Many historians believe that the course of American history was shaped more by corn than by any other plant. Their argument derives largely from the observation that for more than 250 years after the settlement of Jamestown, Virginia in 1607, corn remained the staple crop of about 90% of all European-American farmers. Not until 1979 did soybeans surpass corn as the United States’ most important crop, and then only temporarily. Currently, more bushels of corn are produced in the United States each year than of any other grain crop. (One bushel = 35.24 L.)
Corn is grown on every continent except Antarctica. This is possible because scientists have developed diverse hybrid varieties of corn that suit growing conditions and locations worldwide. In 2005, the United States led the world in corn production, with a crop of 280 million metric tons. In second place was China with a crop value of 131 metric tons, followed by several South American countries with crops in the tens of millions of tons range.
Although U.S. citizens today eat much less corn than they did historically, large amounts of corn are consumed indirectly in the form of products derived from livestock fed a diet rich in corn, including beef, pork, poultry, eggs, milk, and many other food products. Eighty percent of the U.S. corn crop is fed to livestock. As a point of reference, one bushel of corn— 56 lb (25 kg)—produces approximately 5.6 lb (2.5 kg) of beef.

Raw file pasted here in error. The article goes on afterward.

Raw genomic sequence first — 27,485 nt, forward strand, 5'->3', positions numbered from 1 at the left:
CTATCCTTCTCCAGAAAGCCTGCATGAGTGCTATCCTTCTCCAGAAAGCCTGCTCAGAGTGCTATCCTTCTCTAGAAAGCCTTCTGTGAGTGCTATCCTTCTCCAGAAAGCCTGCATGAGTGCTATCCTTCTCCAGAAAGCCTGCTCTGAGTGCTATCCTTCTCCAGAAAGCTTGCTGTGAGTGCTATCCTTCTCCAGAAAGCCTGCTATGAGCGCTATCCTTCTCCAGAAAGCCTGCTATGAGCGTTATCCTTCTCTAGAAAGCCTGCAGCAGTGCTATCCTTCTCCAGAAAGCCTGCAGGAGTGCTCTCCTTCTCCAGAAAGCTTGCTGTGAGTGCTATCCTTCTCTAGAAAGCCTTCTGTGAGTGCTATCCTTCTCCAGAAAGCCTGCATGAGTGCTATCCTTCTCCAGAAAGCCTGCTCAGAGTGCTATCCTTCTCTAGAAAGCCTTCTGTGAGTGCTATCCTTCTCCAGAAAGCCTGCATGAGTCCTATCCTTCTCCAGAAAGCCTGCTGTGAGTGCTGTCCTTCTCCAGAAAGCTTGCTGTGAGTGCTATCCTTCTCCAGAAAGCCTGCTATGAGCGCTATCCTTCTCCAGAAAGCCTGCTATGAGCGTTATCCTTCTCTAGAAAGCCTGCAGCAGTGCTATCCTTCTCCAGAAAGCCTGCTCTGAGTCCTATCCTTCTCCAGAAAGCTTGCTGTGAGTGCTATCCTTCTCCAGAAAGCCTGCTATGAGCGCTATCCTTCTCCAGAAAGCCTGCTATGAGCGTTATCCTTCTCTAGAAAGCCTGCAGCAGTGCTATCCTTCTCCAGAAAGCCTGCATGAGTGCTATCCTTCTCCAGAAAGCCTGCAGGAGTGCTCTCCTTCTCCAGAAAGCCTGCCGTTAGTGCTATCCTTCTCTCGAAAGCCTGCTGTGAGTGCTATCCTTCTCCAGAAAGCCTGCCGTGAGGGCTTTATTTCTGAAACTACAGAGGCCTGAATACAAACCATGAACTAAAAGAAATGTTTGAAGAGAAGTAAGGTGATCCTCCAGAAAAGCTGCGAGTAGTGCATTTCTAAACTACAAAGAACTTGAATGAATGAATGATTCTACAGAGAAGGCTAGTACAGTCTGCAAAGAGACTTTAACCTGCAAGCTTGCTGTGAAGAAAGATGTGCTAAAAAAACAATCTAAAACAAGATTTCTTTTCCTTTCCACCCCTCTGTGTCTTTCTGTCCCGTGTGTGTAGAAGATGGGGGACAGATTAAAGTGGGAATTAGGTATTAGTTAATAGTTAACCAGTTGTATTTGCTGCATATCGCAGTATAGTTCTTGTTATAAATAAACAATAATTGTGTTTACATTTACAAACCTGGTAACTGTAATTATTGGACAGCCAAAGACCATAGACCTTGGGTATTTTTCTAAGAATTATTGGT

Corn is still used for many traditional purposes (e.g., meal, corn on the cob, corn-cob pipes). However, new markets have developed for corn byproducts, including the manufacture of fiberboard panels, nylon products, furfural (used in plastics and solvents), and ethanol as a renewable vehicular fuel. In fact, more than 3, 500 different uses have been found for corn products. Some of the more innovative uses include a basis for vitamins and amino acids; a substitute for phosphate for cleaning; a packing-peanut material; an ink base to replace petroleum ink bases; and an absorbent material for diapers and for automobile fuel filters.
Fussell, Betty. The Story of Corn. University of New Mexico Press, 2004.
Smith, Wayne C., et al. Corn: Origin, History, Technology, and Production. New York: Wiley, 2004.
Staller, John, et al. Histories of Maize: Multidisciplinary Approaches to the Prehistory, Linguistics, Biogeography, Domestication, and Evolution of Maize. San Diego, CA: Academic Press, 2006.
International Maize and Wheat Improvement Center (CIMMYT). <http://www.cimmyt.org/> (accessed October 23, 2006).